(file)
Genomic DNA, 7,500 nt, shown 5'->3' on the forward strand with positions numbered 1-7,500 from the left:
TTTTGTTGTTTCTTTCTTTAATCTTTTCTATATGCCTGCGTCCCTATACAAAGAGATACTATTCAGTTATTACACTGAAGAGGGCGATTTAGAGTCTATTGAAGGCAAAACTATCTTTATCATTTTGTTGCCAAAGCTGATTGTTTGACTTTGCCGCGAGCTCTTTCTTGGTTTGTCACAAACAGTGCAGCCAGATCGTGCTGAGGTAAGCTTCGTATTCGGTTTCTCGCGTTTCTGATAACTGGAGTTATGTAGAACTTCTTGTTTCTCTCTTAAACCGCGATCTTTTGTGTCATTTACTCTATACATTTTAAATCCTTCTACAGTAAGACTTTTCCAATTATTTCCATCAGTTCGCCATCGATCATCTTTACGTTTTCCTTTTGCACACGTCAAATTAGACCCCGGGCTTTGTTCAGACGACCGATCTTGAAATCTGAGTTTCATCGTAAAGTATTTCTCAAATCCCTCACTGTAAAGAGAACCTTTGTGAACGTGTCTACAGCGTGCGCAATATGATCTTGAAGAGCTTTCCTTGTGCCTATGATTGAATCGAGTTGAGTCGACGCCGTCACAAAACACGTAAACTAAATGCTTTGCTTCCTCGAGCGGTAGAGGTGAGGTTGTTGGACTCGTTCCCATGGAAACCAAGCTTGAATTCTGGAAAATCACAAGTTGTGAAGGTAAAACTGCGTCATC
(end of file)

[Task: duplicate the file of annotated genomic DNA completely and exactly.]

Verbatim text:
Genomic DNA, 7,500 nt, shown 5'->3' on the forward strand with positions numbered 1-7,500 from the left:
TTTTGTTGTTTCTTTCTTTAATCTTTTCTATATGCCTGCGTCCCTATACAAAGAGATACTATTCAGTTATTACACTGAAGAGGGCGATTTAGAGTCTATTGAAGGCAAAACTATCTTTATCATTTTGTTGCCAAAGCTGATTGTTTGACTTTGCCGCGAGCTCTTTCTTGGTTTGTCACAAACAGTGCAGCCAGATCGTGCTGAGGTAAGCTTCGTATTCGGTTTCTCGCGTTTCTGATAACTGGAGTTATGTAGAACTTCTTGTTTCTCTCTTAAACCGCGATCTTTTGTGTCATTTACTCTATACATTTTAAATCCTTCTACAGTAAGACTTTTCCAATTATTTCCATCAGTTCGCCATCGATCATCTTTACGTTTTCCTTTTGCACACGTCAAATTAGACCCCGGGCTTTGTTCAGACGACCGATCTTGAAATCTGAGTTTCATCGTAAAGTATTTCTCAAATCCCTCACTGTAAAGAGAACCTTTGTGAACGTGTCTACAGCGTGCGCAATATGATCTTGAAGAGCTTTCCTTGTGCCTATGATTGAATCGAGTTGAGTCGACGCCGTCACAAAACACGTAAACTAAATGCTTTGCTTCCTCGAGCGGTAGAGGTGAGGTTGTTGGACTCGTTCCCATGGAAACCAAGCTTGAATTCTGGAAAATCACAAGTTGTGAAGGTAAAACTGCGTCATC